That’s the question elected officials, political observers, and voters are asking about the Republican Party. Traditionally, the incumbent president or the party’s presidential candidate is the designated leader of the party. But in 2008, the two Republicans in this role have been unable to rally their political allies to their will.

George W. Bush is a lame duck president, arguably since his party lost control of Congress in 2006. His approval numbers were already at record lows before the economic crisis, which came down on him and his party like a ton of bricks. A recent poll by ABC News and the Washington Post put his disapproval ratings at a record 70 percent. The same poll finds that 25 percent think the president deserves the most blame for the economic crisis.

GOP presidential nominee John McCain has a very different problem. He has made his political reputation, rightly and wrongly, based on his willingness to buck his party’s leadership and the conservative base, on issues ranging from immigration to the environment to confirmation of judicial nominees. His problem is that he has burned his bridges with the base that it’s difficult for some of the party faithful to get excited about his campaign.

Perhaps the most telling sign of the lack of political capital Bush and McCain with regard to influencing congressional Republicans is the fact that they could not get more than one third of House Republicans to vote in favor of the bill, compared to two thirds of House Democrats who supported it. Another telling statistic about Bush and McCain’s diminished influence in their own congressional delegations, pointed out by Politico’s Jonathan Martin: only 4 out of a combined 23 House Republicans from Texas and Arizona voted for the bailout, and they were all from Texas.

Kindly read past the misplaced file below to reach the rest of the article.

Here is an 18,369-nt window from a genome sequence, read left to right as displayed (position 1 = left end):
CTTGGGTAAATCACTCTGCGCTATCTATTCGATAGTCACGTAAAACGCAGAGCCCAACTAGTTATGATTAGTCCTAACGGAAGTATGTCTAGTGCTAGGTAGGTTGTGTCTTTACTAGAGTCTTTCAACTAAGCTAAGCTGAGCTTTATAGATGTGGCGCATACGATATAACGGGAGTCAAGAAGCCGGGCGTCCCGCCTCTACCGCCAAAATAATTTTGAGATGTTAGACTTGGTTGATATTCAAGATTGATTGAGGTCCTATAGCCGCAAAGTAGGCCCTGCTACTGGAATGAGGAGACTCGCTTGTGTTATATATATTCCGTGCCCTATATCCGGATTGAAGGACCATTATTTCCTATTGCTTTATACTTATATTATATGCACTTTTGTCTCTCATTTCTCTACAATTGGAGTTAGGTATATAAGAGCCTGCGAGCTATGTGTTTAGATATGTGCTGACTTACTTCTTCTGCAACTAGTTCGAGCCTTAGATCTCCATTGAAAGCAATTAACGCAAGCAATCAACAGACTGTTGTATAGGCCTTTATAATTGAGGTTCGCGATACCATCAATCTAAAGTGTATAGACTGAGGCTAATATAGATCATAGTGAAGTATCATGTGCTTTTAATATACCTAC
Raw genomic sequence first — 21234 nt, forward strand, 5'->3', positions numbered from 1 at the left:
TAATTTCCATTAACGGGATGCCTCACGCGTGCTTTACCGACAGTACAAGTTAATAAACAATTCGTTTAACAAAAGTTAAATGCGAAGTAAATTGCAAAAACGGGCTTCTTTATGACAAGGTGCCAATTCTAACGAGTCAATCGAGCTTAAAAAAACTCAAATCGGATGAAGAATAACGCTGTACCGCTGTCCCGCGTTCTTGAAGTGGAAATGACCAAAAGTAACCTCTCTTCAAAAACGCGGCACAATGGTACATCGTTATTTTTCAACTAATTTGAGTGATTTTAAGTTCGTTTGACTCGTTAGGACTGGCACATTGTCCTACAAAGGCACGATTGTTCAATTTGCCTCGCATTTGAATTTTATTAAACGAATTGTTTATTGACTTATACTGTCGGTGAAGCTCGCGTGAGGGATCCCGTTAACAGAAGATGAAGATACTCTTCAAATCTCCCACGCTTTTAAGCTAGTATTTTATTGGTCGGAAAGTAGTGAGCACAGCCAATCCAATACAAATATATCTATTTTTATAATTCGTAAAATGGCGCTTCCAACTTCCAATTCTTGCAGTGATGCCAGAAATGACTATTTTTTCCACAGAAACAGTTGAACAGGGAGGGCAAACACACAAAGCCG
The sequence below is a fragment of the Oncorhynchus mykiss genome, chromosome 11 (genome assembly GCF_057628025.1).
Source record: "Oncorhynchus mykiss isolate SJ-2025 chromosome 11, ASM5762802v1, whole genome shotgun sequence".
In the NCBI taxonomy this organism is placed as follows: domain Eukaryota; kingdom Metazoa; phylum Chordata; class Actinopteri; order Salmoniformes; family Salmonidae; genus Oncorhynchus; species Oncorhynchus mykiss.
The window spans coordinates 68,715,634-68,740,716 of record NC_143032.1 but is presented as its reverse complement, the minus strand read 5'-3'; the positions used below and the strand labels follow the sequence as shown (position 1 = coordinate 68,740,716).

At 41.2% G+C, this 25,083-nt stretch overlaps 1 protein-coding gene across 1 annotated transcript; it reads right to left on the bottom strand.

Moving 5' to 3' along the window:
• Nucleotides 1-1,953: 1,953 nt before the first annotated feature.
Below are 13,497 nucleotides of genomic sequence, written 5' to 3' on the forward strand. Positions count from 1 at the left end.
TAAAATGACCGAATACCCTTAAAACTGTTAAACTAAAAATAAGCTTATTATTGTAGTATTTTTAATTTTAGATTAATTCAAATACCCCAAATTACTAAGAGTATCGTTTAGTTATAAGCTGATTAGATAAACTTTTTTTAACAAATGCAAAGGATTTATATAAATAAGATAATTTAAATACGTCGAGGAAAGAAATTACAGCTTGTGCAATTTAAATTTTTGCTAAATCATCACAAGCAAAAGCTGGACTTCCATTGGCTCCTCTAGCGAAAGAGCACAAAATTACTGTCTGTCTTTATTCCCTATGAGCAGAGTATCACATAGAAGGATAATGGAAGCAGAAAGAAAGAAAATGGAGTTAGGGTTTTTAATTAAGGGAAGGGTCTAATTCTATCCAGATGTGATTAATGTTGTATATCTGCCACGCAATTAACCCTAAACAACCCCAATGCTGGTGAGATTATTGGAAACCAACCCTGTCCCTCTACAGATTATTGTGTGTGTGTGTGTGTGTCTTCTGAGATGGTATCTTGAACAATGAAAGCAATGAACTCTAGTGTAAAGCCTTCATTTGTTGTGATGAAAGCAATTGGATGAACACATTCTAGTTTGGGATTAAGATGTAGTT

While congressional leaders from both parties came together fairly quickly to try and come up with a solution to the crisis, when McCain called for his joint White House photo op with Obama he may have overly politicized the process and potentially helped to derail negotiations.

After the House vote failed, Congressional Republicans held a press conference to denounce a partisan speech given by Nancy Pelosi on the House floor, and said that she was responsible for the failure to pass the bill.

But voters aren’t buying the spin. According to the ABC/Post poll, 44 percent think that congressional Republicans are responsible for failing to pass the bailout legislation, compared to just 21 percent who blame the Democrats and 17 percent who blame both parties. But voters in general are in a sour mood with Congress. A recent CBS poll put congressional approval ratings at only 15 percent. There is a real and tangible feeling of “Throw the Bums Out” and I think a lot of incumbents up for reelection, particularly in the House, will be sweating bullets on Election Day.

Yes, Democrats have been running Congress for more than 18 months now, so some of the pressures of incumbency might be on them. However, I think perceptions with the voters are hardening, if not solidified, that Republicans controlled both the White House and Congress for most of the last 8 years, and that most of, if not all, the events that led up to this moment of economic crisis happened on their watch.

If McCain loses the election and more GOP incumbents are ousted in the House and Senate, look for another round of circular firing squads and potential changes in their congressional leadership. The vacuum in leadership will force new faces to step up and take over, probably from outside Washington. Keep an eye on who is posturing or making noise to be the GOP frontrunner for 2012. I expect it to begin immediately after the current election is over. My guess is we will be hearing and seeing a lot more of Mitt Romney, Mike Huckabee, and Tim Pawlenty. From the Congress, look for 2012 buzz coming from Rep. Eric Cantor, Sen. John Thune, and former Speaker of the House Newt Gingrich.

Marc Ambinder made a post on this subject worth reading, and the title effectively frames the GOP’s dilemma: “Republicans Are Free Agents Now.”

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